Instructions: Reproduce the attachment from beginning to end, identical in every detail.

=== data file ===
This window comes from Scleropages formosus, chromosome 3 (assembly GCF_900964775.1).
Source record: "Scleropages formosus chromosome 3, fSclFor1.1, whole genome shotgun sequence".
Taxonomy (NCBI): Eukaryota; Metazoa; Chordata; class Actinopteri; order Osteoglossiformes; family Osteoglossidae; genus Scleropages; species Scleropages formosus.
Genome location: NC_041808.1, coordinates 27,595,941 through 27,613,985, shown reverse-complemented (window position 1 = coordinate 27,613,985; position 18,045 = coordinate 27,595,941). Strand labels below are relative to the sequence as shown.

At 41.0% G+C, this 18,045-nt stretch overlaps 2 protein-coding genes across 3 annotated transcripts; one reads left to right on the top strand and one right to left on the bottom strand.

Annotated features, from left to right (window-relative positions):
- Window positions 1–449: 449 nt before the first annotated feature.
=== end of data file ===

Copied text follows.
This window comes from Scleropages formosus, chromosome 3 (assembly GCF_900964775.1).
Source record: "Scleropages formosus chromosome 3, fSclFor1.1, whole genome shotgun sequence".
Taxonomy (NCBI): Eukaryota; Metazoa; Chordata; class Actinopteri; order Osteoglossiformes; family Osteoglossidae; genus Scleropages; species Scleropages formosus.
Genome location: NC_041808.1, coordinates 27,595,941 through 27,613,985, shown reverse-complemented (window position 1 = coordinate 27,613,985; position 18,045 = coordinate 27,595,941). Strand labels below are relative to the sequence as shown.

At 41.0% G+C, this 18,045-nt stretch overlaps 2 protein-coding genes across 3 annotated transcripts; one reads left to right on the top strand and one right to left on the bottom strand.

Annotated features, from left to right (window-relative positions):
- Window positions 1–449: 449 nt before the first annotated feature.